LESSONS IN ARCHITECTURE.-XVII.
form the roof, as well as to tie or bind the walls in their proper
position. The apex of the roof, formed by the meeting of the RAILWAY ARCHITECTURE.—III.
rafters, is supported by vertical rods of iron called king-posts, HAVING described the chief features of a railway line, with its which are securely fastened to the tie-beams below. To give viaducts, etc., we come now to its stations and terminal points. additional support to the roof, and to relieve the sides of the Here we find endless variety in construction, according to the building from too great pressure, other rods, termed struts, are wants of the traffic and the means available for the work. Common fixed diagonally between the
bottom of each king-post and the
roof railway stations of brick or of wood differ so little from ordinary above, as seen in the illustration. Thus the weight of the roof buildings as to require no particular
is divided between the pillars at the sides comment; but the use of iron has given
and the tie-beams which run across, and rise to some distinctive features in rail.
the different members of the truss or way architecture, quite as striking in
framework mutually support each other. their way as the bridges before described.
The meeting-points of all the rods are proCommencing with the simplest forms
vided with plates and sockets, which are of construction in which iron is the ma
fastened with bolts and nuts. terial employed, we give in the annexed
A similar method is adopted in the conengraving an illustration of the frame
struction of all roofs of the ridged form, work of an ordinary station available for
whether the material be wood or iron, the stoppage of trains. The walls of the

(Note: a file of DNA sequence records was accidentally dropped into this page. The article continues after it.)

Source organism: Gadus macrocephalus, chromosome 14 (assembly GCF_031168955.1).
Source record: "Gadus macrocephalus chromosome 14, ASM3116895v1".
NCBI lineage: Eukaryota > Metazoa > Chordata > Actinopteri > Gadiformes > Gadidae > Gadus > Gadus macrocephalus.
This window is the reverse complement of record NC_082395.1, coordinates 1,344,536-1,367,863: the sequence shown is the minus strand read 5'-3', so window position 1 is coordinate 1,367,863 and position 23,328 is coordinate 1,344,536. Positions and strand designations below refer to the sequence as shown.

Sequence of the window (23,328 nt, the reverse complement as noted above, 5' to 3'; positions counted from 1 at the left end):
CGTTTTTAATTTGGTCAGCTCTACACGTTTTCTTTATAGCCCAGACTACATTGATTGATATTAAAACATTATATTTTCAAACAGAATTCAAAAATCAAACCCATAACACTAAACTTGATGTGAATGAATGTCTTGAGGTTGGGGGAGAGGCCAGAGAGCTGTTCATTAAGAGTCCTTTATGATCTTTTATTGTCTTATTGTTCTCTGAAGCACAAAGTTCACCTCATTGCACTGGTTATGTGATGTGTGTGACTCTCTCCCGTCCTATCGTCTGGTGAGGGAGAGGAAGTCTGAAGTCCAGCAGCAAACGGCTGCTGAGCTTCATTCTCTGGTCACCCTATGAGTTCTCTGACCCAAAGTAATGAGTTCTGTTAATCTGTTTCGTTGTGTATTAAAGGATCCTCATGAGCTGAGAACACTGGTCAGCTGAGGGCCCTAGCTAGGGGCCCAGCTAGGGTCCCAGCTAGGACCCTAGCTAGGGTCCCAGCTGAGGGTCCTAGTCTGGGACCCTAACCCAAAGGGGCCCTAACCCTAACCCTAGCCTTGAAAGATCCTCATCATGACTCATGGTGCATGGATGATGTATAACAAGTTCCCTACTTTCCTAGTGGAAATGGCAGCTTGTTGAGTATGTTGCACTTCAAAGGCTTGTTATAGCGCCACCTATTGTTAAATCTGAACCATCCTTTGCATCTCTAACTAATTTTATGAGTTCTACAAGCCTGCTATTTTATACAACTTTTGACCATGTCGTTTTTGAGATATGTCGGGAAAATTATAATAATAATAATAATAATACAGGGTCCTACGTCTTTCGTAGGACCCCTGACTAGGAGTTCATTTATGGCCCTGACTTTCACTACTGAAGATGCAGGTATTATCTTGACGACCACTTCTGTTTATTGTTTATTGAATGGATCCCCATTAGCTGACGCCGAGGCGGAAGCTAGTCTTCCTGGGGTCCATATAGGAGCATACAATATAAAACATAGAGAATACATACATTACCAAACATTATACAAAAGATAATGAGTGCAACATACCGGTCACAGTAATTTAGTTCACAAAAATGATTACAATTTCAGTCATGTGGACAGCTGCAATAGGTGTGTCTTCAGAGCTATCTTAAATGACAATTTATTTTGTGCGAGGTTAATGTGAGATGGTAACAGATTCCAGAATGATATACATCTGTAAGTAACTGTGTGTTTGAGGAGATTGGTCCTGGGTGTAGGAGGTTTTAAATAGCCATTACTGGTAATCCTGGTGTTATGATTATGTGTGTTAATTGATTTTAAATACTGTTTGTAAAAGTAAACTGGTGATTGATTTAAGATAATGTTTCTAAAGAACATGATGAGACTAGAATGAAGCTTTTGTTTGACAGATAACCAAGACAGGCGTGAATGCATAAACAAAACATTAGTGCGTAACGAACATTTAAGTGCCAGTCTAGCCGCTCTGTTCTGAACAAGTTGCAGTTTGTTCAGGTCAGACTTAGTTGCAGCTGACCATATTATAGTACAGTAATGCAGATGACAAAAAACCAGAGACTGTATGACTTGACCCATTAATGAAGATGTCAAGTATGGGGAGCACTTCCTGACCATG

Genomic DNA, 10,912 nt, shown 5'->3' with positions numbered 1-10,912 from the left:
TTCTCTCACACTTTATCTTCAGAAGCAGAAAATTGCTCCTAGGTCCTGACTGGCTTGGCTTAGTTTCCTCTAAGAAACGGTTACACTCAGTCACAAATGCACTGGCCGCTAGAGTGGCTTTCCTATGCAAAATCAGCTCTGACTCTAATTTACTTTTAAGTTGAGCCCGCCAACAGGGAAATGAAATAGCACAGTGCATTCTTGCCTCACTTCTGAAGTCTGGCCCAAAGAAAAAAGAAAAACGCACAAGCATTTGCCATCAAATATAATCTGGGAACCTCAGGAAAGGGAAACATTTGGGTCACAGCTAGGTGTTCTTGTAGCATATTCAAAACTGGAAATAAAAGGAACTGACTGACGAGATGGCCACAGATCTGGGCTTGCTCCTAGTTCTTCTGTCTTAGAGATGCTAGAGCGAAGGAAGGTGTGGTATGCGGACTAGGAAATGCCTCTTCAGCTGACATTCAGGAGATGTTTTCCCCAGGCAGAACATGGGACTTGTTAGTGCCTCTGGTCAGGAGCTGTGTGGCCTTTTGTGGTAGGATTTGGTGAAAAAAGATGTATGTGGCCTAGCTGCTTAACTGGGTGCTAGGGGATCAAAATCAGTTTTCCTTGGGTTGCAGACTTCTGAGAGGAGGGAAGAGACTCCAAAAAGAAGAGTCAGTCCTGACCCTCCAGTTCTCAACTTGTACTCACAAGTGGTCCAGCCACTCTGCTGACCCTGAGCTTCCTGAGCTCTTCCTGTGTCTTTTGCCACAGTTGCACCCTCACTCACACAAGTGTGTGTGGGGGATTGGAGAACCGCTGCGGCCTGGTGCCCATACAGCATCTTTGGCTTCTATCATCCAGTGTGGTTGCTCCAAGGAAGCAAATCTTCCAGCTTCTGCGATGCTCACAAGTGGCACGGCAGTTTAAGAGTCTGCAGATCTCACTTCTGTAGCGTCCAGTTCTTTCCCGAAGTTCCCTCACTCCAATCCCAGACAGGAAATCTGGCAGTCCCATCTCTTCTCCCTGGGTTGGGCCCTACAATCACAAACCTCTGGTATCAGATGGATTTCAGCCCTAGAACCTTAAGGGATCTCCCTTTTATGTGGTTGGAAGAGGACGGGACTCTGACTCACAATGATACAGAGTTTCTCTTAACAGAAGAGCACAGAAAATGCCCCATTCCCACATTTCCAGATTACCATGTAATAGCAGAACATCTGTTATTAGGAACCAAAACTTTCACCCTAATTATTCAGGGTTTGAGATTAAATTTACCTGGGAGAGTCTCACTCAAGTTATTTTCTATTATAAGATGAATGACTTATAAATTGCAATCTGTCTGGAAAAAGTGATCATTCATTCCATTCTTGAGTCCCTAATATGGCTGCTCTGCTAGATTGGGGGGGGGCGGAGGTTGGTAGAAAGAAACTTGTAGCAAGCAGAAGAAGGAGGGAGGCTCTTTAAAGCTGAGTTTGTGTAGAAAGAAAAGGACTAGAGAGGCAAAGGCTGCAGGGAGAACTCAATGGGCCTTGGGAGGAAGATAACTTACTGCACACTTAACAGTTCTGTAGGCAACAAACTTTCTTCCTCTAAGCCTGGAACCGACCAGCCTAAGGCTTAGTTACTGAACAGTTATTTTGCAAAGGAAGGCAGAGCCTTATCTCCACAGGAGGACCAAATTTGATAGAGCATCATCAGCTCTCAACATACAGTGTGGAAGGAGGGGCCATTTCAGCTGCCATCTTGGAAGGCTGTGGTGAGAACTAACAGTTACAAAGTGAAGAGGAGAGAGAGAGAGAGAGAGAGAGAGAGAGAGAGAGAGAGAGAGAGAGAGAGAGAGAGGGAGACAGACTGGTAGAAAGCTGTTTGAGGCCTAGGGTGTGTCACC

and the chief portions of the truss always building consist of iron pillars more or
bear the names here mentioned. More less ornamental, and either entirely open
complicated arrangements are frequently at the sides, or with the spaces between
seen, double rafters and additional struts the pillars filled in with brickwork, etc. FRAMEWORK OF AN ORDINARY IBON RAILWAY STATION. or braces being employed; but in ridged It is in the formation of the roof that
roofs of larger dimensions the general the skill and knowledge of the architect are displayed, it being principles of construction are in all cases the same. necessary to combine durability with lightness, and the greatest In some of the more important stations, and especially for tho possible saving of material with perfect strength in the structure. termini of our principal lines,
the arched form of roof is freIn the ridged roof before us, rods of wrought iron, called the quently employed, and in some instances, as in the termini of tie-beams, are placed horizontally from the pillars on one side to the Great Northern and Midland Railways at King's Cross, those on the other, and serve as a support for the rafters which these roofs are of great span and proportions. One of the two